Well-defined and representative samples of clinical isolates of M. tuberculosis be used in calibrating of DST method that is being used to determine clinically relevant and technically feasible in vitro resistance criteria of the second line drugs.

<? Standard/ Agreed format for nomenclature of study strains for inter-laboratory comparison>

<Broader availability of strains>

Collection of probably resistant strains:

These strains should be collected with extreme care.

In general, PR strains are those isolated from patients who apparently failed with regimens containing the corresponding drug because of continuous expectoration of live MTB bacilli despite taking the drug for at least 6 months at the time of strain isolation from the clinical specimens.

Drugs taken previously and not under current use for at least 6 months will not be taken into account.

The level of resistance and other biological characteristics of the strains may vary from region to region or from setting to setting.However, these will not be taken into account.

Collection of probably susceptible strains:

These strains are derived from patients who have never taken anti-TB drugs so they are probably susceptible to all anti-TB drugs unless patients have been infected with drug resistant organisms.

MTB strains with primary drug resistance or with natural resistance will not be included for calibration of test procedure to determine the resistance criteria.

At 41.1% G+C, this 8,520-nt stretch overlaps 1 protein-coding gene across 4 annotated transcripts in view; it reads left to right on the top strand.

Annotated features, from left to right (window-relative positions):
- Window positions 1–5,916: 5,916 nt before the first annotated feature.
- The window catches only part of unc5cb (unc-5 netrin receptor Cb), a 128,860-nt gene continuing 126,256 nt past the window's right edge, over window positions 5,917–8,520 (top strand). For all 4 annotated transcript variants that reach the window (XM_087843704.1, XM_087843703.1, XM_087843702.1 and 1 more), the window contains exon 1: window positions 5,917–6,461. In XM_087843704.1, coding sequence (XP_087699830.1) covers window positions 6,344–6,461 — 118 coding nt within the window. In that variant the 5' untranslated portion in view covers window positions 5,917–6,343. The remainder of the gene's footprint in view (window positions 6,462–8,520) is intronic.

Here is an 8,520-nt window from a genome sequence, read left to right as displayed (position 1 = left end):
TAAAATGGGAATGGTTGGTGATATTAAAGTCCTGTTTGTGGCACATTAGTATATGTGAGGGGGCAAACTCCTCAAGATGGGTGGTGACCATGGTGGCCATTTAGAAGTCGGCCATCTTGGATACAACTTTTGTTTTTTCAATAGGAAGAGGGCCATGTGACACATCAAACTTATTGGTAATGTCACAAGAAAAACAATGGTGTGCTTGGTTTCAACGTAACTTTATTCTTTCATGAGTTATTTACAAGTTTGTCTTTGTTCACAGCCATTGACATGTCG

(3) Subculture and storage of the strains:

MTB strains selected are subcultured onto butt medium prepared in cryotubes (at least 15 tubes per strain) and stored at freezer or deep freezer (≤-50℃) until they are to be tested.

Patient’s details and the name of drugs taken for 6 months or more at the time of isolation are recorded.

2. Investigation on the in vitro criteria of resistance

Factors that may lead to incorrect laboratory results are:

  • failure in control of inoculum standardization,
  • use of clinically irrelevant criteria of resistance, and/or
  • failure in stabilization or control of physicochemical test environment.
Failure in inoculum control is usually related to:
  • variation of inoculum size,
  • dispersion of bacillary clumps, and
  • viability of bacilli in the inoculum.
Use of improper resistance criteria, which have not been carefully calibrated with clinical isolates of PR and PS MTB, will lead to incorrect results, incorrect interpretation, incorrect treatment regimens, loss of credibility of program.
Many of the second line drugs suffer from inherent difficulties in obtainingreliable resistance criteria

because their MICsare close to peak blood levels so

that, in some patients, drug remains in subinhibitory concentration in the lesions in which selective multiplication of resistant mutants can take place.

Metabolic activity of bacilli in the lesions and antibacterial activity of drugs bothdirectly influence the selective growth of drug resistant mutants.
DST results are also greatly affected by physicochemical properties of test environment:
  • drug potency and dissolution,
  • heat inactivation,
  • protein binding,
  • presence of antagonists,
  • pH,
  • humidity, temperature, and duration of storage of drug containing media.

DST procedure, mediashould be carefully set up and calibrated to obtain clinically relevant test results taking into account these factors.


The project aims to :

  • Determine clinically relevant in vitro resistance criteria of the reserved anti-tuberculosis drugs;
  • Facilitate obtaining reliable prevalence data of the reserved anti-TB drug resistance;
  • Better assist clinicians in selecting the effective treatment regimen (individualized or standardized) for MDR-TB cases; and
  • Set up of laboratory test environment that can improve reproducibility and reliability of the test results.

Table 2. Anti-TB drugs and their concentrations to be tested

Stability of pH of egg-based medium checked before and after inspissation. If pH instability is noticed between media or before and after inspissation, this has to be corrected by adjusting the buffering capacity of phosphate salt.